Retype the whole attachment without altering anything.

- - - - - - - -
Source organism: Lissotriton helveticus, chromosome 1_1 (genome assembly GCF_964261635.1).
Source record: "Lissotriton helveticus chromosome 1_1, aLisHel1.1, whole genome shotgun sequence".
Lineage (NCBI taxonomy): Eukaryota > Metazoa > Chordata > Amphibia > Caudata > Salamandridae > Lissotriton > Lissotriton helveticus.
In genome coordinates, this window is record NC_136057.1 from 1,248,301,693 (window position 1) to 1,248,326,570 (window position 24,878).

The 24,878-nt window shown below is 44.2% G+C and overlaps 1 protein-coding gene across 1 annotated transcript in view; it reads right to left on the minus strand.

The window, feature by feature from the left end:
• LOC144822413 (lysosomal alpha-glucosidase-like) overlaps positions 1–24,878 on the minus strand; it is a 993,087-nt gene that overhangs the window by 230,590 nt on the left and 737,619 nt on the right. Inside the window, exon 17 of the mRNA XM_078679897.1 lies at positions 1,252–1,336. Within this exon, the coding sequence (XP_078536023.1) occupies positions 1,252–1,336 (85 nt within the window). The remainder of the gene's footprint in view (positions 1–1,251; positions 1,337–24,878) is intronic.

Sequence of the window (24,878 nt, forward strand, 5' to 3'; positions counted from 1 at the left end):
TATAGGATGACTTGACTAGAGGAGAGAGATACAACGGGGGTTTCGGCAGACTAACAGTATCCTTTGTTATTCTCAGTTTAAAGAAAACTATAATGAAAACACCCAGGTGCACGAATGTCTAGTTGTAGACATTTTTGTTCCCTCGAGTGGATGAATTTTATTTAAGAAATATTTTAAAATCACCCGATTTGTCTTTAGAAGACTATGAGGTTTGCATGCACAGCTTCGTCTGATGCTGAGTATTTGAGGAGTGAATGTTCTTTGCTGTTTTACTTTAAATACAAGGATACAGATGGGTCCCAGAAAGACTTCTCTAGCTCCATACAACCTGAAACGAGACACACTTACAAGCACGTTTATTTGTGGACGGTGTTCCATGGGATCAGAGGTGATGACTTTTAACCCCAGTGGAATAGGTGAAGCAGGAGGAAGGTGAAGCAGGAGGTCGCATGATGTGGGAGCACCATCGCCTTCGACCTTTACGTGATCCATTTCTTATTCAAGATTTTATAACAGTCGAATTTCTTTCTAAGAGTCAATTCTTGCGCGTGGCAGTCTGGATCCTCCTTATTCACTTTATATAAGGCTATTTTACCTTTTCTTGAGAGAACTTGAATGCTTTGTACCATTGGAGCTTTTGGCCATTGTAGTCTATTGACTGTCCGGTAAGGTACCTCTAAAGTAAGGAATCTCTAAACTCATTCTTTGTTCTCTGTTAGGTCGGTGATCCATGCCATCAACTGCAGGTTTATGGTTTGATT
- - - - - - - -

Source organism: Lissotriton helveticus, chromosome 1_1 (genome assembly GCF_964261635.1).
Source record: "Lissotriton helveticus chromosome 1_1, aLisHel1.1, whole genome shotgun sequence".
Lineage (NCBI taxonomy): Eukaryota > Metazoa > Chordata > Amphibia > Caudata > Salamandridae > Lissotriton > Lissotriton helveticus.
In genome coordinates, this window is record NC_136057.1 from 1,248,301,693 (window position 1) to 1,248,326,570 (window position 24,878).

The 24,878-nt window shown below is 44.2% G+C and overlaps 1 protein-coding gene across 1 annotated transcript in view; it reads right to left on the minus strand.

The window, feature by feature from the left end:
• LOC144822413 (lysosomal alpha-glucosidase-like) overlaps positions 1–24,878 on the minus strand; it is a 993,087-nt gene that overhangs the window by 230,590 nt on the left and 737,619 nt on the right. Inside the window, exon 17 of the mRNA XM_078679897.1 lies at positions 1,252–1,336. Within this exon, the coding sequence (XP_078536023.1) occupies positions 1,252–1,336 (85 nt within the window). The remainder of the gene's footprint in view (positions 1–1,251; positions 1,337–24,878) is intronic.

Sequence of the window (24,878 nt, forward strand, 5' to 3'; positions counted from 1 at the left end):
TATAGGATGACTTGACTAGAGGAGAGAGATACAACGGGGGTTTCGGCAGACTAACAGTATCCTTTGTTATTCTCAGTTTAAAGAAAACTATAATGAAAACACCCAGGTGCACGAATGTCTAGTTGTAGACATTTTTGTTCCCTCGAGTGGATGAATTTTATTTAAGAAATATTTTAAAATCACCCGATTTGTCTTTAGAAGACTATGAGGTTTGCATGCACAGCTTCGTCTGATGCTGAGTATTTGAGGAGTGAATGTTCTTTGCTGTTTTACTTTAAATACAAGGATACAGATGGGTCCCAGAAAGACTTCTCTAGCTCCATACAACCTGAAACGAGACACACTTACAAGCACGTTTATTTGTGGACGGTGTTCCATGGGATCAGAGGTGATGACTTTTAACCCCAGTGGAATAGGTGAAGCAGGAGGAAGGTGAAGCAGGAGGTCGCATGATGTGGGAGCACCATCGCCTTCGACCTTTACGTGATCCATTTCTTATTCAAGATTTTATAACAGTCGAATTTCTTTCTAAGAGTCAATTCTTGCGCGTGGCAGTCTGGATCCTCCTTATTCACTTTATATAAGGCTATTTTACCTTTTCTTGAGAGAACTTGAATGCTTTGTACCATTGGAGCTTTTGGCCATTGTAGTCTATTGACTGTCCGGTAAGGTACCTCTAAAGTAAGGAATCTCTAAACTCATTCTTTGTTCTCTGTTAGGTCGGTGATCCATGCCATCAACTGCAGGTTTATGGTTTGATT